The old adage, "no pain, no gain" does not always apply. During a massage, for instance, if I experience pain or discomfort, my body becomes defensive. It locks up to protect itself, tensing and tightening in alarm. I cannot be forced
to relax. Digging and poking at my muscles with ever greater intensity leaves them nothing but sore and uncomfortable. They respond to encouragement rather than demand.
And I don't believe that exercise is supposed to be painful either, and that it doesn't have to hurt in order for gains to be made. Movement and weights can be used in ways that support the highest functioning of a strong body. In my experience, and I have been a personal trainer for fifteen years, the best exercises actually feel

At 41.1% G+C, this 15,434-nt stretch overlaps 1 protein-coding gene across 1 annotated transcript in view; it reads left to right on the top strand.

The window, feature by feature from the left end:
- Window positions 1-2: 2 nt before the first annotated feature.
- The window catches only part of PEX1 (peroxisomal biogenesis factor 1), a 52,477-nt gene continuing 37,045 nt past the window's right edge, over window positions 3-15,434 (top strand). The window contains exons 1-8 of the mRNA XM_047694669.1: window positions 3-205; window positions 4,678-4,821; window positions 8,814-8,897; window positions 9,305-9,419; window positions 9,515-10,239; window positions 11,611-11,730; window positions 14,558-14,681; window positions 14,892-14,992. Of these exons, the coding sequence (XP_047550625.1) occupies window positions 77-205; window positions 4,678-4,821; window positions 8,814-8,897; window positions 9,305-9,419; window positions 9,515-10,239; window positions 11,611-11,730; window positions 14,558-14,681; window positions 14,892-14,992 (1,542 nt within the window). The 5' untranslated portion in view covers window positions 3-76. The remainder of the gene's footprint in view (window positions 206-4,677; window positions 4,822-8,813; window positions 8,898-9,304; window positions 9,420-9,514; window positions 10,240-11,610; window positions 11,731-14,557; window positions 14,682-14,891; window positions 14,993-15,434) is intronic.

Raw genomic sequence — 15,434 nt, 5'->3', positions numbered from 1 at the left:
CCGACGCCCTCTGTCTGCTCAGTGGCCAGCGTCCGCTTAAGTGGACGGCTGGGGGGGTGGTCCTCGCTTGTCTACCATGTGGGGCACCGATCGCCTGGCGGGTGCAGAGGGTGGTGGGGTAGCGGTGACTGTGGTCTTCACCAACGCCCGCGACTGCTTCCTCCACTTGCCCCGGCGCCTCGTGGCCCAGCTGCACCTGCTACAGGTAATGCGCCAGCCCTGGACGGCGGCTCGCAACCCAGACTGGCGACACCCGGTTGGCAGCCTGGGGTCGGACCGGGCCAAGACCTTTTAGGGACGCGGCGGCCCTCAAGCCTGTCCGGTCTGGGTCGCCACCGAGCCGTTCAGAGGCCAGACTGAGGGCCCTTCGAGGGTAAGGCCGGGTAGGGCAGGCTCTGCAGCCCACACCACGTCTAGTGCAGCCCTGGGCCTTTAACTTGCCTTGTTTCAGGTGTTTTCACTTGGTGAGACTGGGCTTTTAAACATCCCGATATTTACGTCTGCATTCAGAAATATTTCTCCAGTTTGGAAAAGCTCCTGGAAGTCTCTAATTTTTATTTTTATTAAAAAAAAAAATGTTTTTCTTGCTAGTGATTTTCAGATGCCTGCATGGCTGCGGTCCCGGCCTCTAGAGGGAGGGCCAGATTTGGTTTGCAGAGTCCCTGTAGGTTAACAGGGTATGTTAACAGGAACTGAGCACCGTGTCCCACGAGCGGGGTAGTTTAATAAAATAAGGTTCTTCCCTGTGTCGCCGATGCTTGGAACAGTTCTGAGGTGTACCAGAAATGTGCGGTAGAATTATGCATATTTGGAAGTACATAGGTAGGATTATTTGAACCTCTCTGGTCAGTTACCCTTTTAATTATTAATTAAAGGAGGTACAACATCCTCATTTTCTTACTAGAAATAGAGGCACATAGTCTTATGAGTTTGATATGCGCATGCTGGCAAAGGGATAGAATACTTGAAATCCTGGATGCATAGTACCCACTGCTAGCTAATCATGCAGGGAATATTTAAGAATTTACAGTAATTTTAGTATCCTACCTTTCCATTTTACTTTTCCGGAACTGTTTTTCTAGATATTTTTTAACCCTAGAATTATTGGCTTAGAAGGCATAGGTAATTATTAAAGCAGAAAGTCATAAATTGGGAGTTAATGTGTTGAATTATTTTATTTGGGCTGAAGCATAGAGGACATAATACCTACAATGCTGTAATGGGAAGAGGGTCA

good while they are being performed. The muscles fatigue, but they don't "hurt" per se, and the body enjoys the challenge and the range of motion. Every body has its own kind of feel-good movements, and that's
where strides are made, and where progress happens; not in pushing beyond comfort and then pushing further still.
I am reminded of the story with the sun and the wind, who compete with each other to see who can get a man to take off his coat. The wind tries with all of his might. He blows hard, and harder still, but the man only clutches his jacket tighter around him in response. In the end, it's the gentle, loving sun that wins out.
To me, the message of the story has broad application, far broader than the saying "no pain, no gain." If the forceful urging way we have of approaching things and people is not eliciting the hoped-for, positive result, perhaps we might try a bit of sunshine instead.
I experience more success in all areas of my life when I come at things with gentle encouragement and love instead of brute force.